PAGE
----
At the end of the march, as night fell on the Place de la Nation, I took a picture that to my mind sums up the whole day. A group of young people were perched up on the central statue, “The Triumph of the Republic”. At its foot there were people carrying an enormous cardboard pencil with the words “I am not afraid” “Free” written on either side. The youths were singing the French anthem, the Marseillaise, without anyone whistling in mockery – as so often happens here. They placed a French flag in the hand of this statue symbolising the Republic. Lit up by swirls of green smoke, it looked like she too was marching towards something new.
With the VIPs
By Eric Feferberg
PARIS - A dizzying number of heads of state and government, political and religious from across the board planned to be in Paris for Sunday’s historic march – so it was naturally an important aspect of our photo coverage of the event.
It really is extraordinary to see Netanyahu march alongside Abbas, Sarkozy with Hollande, Poroshenko and Lavrov, unions and corporate bosses, bishops, rabbis and imams. AFP asked me to cover that side of things along with my colleague Patrick Kovarik.
The “VIP march” was first and foremost a logistical miracle. I’ve covered my fair share of international summits and I know just what a headache it can be for security, protocol and PR chiefs to coordinate the movements of that many high-profile figures, within a confined space. And that’s when you’re dealing with events planned months in advance – taking place inside ultra-secure perimeters. This was a street march improvised a few days earlier, in a city just hit by terrorist attacks. It was pretty bold!
You could feel the jitters in the air. A whole section of the Boulevard Voltaire where the politicians were marching was cordoned off. Metal shutters drawn on shops and police squads posted at the entrance to every building. The leaders were there, with bodyguards on alert. I spotted a fair few heads of state and government casting a glance up towards the surrounding roofs.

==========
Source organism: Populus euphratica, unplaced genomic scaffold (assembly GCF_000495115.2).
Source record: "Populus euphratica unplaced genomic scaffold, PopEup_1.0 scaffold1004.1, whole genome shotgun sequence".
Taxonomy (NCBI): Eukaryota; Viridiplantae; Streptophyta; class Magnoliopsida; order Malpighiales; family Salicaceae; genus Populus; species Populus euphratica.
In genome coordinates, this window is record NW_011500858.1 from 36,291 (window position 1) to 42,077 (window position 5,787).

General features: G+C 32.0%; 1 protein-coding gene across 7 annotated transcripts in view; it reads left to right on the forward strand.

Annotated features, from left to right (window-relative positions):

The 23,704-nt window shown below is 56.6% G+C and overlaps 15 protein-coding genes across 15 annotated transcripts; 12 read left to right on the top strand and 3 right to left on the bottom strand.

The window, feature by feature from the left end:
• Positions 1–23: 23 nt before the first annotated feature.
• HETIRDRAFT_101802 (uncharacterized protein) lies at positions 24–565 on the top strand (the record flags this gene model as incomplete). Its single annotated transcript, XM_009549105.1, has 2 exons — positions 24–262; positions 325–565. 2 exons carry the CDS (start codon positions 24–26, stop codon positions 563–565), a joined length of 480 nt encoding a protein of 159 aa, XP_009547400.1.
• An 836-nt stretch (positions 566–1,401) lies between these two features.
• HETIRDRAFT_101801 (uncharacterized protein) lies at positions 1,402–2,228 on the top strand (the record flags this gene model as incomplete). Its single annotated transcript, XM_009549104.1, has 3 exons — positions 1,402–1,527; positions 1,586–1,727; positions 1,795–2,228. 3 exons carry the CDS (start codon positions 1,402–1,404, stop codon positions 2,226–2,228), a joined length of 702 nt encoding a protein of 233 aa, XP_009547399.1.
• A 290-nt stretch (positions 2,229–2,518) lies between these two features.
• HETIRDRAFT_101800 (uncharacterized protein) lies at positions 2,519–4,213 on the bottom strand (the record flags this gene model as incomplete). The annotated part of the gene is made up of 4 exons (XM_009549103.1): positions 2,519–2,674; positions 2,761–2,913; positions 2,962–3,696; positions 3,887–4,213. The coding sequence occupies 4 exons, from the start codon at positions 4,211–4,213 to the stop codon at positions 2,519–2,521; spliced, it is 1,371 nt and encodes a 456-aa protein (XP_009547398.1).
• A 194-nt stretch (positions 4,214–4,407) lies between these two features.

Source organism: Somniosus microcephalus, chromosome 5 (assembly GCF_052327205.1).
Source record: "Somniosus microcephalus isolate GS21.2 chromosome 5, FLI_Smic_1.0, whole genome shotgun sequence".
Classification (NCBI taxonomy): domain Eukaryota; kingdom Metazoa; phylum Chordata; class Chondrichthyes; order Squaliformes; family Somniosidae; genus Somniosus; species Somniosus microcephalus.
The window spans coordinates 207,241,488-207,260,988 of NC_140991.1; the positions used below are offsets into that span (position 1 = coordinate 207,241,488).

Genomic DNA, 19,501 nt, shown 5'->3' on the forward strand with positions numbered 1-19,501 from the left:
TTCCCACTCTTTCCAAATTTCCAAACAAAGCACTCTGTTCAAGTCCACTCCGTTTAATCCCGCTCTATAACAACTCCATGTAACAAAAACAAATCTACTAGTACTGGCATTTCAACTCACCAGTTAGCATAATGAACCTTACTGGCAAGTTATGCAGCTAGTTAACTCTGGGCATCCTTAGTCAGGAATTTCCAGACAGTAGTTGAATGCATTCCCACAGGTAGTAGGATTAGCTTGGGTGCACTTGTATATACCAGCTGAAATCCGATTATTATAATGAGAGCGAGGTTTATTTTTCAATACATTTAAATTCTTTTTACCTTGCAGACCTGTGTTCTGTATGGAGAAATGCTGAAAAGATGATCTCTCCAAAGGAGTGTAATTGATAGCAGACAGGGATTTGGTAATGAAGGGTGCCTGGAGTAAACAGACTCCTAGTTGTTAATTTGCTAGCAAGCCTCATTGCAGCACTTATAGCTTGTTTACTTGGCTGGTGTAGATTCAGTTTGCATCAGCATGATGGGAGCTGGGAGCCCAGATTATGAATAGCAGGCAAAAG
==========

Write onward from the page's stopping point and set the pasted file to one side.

Their march was supposed to run from the Rue du Chemin Vert to the Place Leon Blum, outside the town hall of the 11th district. I positioned myself outside the town hall, along with other photographers, on a platform set up by the Elysee press centre, where we could capture the march snaking towards us with telephoto lenses.
But first I had to swing by the local ironmongers to buy a folding stepladder, after realising the stool I had brought along was too low if I wanted to get a view of what was happening in the middle of the march, not just the front row.
The cortege was split into three groups: in front the families and friends of the attack victims, behind them heads of state and government, together with other high-profile figures, and finally the political party chiefs, religious leaders, union bosses, former ministers and so on.
Of course it was a less warm and spontaneous affair than the popular march, but there was no getting around the need to organise things a little given the people involved. But even in this part of the march there were some touching moments. Amid the Charlie Hebdo staff present, the cartoonist Luz at one point reached out to touch the cheek of his friend, Patrick Pelloux, a doctor and contributor to the weekly who arrived at the scene moments after last week’s attack.
A dark-haired woman spent the entire march with her face buried against Luz’s shoulder, clearly overcome with emotion. I will never know who she was, because she did not once look up from his chest.
Many people have spoken out against the presence of so many politicians at the march – accusing them of exploiting it for their own ends. But why always see the dark side in everything? All of us were deeply shocked by what happened. Why should they not be?
There's been a buzz of controversy about Nicolas Sarkozy too, with some saying he elbowed his way into the front row alongside world leaders. Whatever happened, neither myself nor my colleague Patrick saw it. Politicians the world over can’t help but try to jockey for the best spot in a photograph - everyone knows that. What I can say is that, as I watched all those leaders march together, I never once felt like they were acting. Quite the opposite, it felt like a powerful, rare and solemn moment in which dozens of personalities with nothing in common pulled together behind a common cause.